We seems to be abstracting a lot of logic way from web pages and creating "helper" classes. Sadly, these classes are all sounding the same, e.g

ADHelper, (Active Directory) AuthenicationHelper, SharePointHelper

Do other people have a large number of classes with this naming convention?

up vote 37 down vote accepted

I would say that it qualifies as a code smell, but remember that a code smell doesn't necessarily spell trouble. It is something you should look into and then decide if it is okay.

Having said that I personally find that a name like that adds very little value and because it is so generic the type may easily become a bucket of non-related utility methods. I.e. a helper class may turn into a Large Class, which is one of the common code smells.

If possible I suggest finding a type name that more closely describes what the methods do. Of course this may prompt additional helper classes, but as long as their names are helpful I don't mind the numbers.

Some time ago I came across a class called XmlHelper during a code review. It had a number of methods that obviously all had to do with Xml. However, it wasn't clear from the type name what the methods had in common (aside from being Xml-related). It turned out that some of the methods were formatting Xml and others were parsing Xml. So IMO the class should have been split in two or more parts with more specific names.

As always, it depends on the context.

When you work with your own API I would definitely consider it a code smell, because FooHelper indicates that it operates on Foo, but the behavior would most likely belong directly on the Foo class.

However, when you work with existing APIs (such as types in the BCL), you can't change the implementation, so extension methods become one of the ways to address shortcomings in the original API. You could choose to names such classes FooHelper just as well as FooExtension. It's equally smelly (or not).

Depends on the actual content of the classes.

If a huge amount of actual business logic/business rules are in the helper classes, then I would say yes.

If the classes are really just helpers that can be used in other enterprise applications (re-use in the absolute sense of the word -- not copy then customize), then I would say the helpers aren't a code smell.

  • Taking the amount of business logic into account for this is a good idea. +1 for that. – OregonGhost Mar 15 '10 at 10:40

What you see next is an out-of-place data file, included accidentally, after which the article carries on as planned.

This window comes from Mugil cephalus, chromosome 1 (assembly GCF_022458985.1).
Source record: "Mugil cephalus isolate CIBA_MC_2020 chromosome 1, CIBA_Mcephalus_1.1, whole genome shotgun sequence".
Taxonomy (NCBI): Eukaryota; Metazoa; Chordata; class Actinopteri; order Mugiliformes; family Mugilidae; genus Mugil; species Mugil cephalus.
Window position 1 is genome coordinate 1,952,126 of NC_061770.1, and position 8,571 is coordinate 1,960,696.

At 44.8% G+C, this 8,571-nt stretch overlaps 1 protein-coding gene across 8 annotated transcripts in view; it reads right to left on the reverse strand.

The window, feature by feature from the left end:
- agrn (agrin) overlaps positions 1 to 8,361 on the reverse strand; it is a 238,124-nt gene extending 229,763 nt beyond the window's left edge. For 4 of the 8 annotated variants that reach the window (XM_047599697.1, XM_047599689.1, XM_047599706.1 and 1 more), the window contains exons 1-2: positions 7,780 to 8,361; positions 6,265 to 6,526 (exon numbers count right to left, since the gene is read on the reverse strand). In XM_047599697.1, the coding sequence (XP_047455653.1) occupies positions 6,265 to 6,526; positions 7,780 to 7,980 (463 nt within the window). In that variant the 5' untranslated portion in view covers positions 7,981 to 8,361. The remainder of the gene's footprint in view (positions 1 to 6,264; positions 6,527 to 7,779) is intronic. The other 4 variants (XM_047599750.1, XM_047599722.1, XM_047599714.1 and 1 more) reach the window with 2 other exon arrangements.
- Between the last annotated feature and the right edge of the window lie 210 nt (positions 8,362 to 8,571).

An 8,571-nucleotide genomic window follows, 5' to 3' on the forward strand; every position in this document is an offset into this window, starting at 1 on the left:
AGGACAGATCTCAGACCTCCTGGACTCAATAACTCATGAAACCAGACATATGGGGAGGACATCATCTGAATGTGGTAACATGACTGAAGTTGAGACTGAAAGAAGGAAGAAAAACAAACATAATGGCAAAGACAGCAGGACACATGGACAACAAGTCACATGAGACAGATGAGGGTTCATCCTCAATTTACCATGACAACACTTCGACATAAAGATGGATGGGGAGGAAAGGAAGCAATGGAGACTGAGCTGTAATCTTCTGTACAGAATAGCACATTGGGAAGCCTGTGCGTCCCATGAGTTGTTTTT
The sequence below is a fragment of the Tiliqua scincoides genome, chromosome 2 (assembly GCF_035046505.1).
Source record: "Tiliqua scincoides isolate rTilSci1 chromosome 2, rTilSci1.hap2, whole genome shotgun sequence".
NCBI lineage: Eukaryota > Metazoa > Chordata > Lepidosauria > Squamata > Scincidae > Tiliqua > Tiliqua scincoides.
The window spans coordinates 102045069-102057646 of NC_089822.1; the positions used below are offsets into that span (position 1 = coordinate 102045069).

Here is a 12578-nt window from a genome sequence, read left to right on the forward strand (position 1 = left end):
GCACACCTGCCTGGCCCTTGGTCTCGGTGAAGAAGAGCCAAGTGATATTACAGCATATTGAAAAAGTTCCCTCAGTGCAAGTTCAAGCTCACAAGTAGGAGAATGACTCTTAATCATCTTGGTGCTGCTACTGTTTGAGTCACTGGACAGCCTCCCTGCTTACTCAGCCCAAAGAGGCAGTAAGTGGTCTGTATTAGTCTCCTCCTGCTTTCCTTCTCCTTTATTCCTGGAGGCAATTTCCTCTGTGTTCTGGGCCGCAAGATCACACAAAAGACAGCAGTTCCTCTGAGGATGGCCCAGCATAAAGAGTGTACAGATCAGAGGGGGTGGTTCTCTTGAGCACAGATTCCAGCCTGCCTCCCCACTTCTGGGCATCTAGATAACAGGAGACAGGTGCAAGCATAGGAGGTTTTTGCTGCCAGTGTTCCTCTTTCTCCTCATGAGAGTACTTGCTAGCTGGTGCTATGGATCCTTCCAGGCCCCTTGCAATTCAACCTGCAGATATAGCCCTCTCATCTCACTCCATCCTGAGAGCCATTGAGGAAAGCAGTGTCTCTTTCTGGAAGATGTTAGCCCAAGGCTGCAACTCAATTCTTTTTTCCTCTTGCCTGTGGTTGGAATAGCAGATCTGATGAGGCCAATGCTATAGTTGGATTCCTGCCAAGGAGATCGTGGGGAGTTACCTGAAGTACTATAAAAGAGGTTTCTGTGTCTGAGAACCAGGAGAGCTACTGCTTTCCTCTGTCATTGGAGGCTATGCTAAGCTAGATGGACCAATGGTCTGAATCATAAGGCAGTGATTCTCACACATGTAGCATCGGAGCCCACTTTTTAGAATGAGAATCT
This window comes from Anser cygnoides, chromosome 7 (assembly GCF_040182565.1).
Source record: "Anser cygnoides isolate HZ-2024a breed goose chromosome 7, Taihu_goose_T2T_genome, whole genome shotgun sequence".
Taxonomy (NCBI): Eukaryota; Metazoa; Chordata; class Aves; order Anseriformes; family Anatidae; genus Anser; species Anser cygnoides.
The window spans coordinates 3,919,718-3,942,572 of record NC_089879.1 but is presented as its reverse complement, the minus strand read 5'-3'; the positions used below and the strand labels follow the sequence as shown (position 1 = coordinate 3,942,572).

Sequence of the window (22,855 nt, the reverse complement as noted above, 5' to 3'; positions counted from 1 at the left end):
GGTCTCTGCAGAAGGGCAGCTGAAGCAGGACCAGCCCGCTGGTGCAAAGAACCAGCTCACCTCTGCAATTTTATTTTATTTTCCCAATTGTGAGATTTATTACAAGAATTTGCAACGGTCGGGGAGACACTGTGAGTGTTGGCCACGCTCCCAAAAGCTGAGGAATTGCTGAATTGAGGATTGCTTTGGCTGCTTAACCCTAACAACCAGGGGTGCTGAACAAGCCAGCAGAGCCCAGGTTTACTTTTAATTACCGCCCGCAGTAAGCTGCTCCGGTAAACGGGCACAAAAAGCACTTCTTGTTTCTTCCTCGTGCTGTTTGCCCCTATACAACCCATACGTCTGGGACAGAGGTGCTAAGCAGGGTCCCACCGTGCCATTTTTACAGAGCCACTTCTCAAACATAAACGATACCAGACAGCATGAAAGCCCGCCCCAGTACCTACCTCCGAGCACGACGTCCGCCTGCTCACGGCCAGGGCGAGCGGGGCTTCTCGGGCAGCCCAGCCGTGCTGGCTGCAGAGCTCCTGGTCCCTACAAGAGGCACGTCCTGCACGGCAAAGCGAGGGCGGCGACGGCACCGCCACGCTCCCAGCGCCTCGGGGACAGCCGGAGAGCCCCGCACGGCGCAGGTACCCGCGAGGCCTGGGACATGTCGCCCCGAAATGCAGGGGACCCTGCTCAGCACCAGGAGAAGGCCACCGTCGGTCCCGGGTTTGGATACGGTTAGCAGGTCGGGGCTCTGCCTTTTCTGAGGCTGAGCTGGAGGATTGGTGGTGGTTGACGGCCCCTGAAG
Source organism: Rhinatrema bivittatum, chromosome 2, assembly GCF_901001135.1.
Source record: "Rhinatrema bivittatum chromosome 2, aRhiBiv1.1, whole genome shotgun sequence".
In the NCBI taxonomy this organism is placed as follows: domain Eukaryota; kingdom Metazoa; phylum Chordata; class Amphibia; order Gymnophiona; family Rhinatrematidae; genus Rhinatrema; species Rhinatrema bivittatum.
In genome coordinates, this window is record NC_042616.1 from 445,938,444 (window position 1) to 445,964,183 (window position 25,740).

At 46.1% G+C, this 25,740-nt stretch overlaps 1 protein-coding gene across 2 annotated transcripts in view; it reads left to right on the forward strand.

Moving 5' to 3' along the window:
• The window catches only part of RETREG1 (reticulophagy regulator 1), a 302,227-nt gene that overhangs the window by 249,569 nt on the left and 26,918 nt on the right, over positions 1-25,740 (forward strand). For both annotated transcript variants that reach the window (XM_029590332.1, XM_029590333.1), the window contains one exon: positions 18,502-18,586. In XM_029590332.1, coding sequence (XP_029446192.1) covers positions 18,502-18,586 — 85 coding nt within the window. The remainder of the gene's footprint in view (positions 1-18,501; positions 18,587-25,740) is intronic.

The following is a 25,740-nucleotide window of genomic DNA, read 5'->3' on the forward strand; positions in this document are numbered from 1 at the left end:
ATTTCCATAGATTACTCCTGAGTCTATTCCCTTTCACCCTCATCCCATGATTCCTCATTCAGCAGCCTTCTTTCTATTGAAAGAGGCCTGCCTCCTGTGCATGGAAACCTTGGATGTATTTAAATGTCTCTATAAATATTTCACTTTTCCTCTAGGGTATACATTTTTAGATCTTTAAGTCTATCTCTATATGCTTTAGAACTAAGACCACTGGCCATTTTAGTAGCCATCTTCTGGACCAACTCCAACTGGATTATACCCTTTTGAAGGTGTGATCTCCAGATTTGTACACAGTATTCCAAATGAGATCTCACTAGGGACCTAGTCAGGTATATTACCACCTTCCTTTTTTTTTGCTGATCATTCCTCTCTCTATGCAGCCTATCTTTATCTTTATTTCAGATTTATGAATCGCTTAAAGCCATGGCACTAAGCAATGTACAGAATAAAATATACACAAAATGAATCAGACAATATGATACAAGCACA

It is an interesting point, if a word becomes 'boilerplate' in names then its probably a bit whiffy - if not quite a real smell. Perhaps using a 'Helper' folder and then allowing it to appear in the namespace keeps its use without overusing the word?


and so on

In many cases, I use classes ending with Helper for static classes containing extension methods. Doesn't seem smelly to me. You can't put them into a non-static class, and the class itself does not matter, so Helper is fine, I think. Users of such a class won't see the class name anyway.

The .NET Framework does this as well (for example in the LogicalTreeHelper class from WPF, which just has a few static (non-extension) methods).

Ask yourself if the code would be better if the code in your helper class would be refactored to "real" classes, i.e. objects that fit into your class hierarchy. Code has to be somewhere, and if you can't make out a class/object where it really belongs to, like simple helper functions (hence "Helper"), you should be fine.

  • I think that alot of ASP.NET Web Devs use static classes because they are familiar with them and know how to use them properly eg: Console.WriteLine("Hello World!"); but PHP Web Devs call for code smell. As Web devs all we are trying to do is to be able to reuse our code and write clean loosely coupled components. I use static classes when I am massaging the data for html output in both languages. I like the use of namespaces to organize my helpers that way I can omit the word "Helper" in the class name. – yardpenalty Apr 6 '16 at 2:35

I wouldn't say that it is a code smell. In ASP.NET MVC it is quite common.

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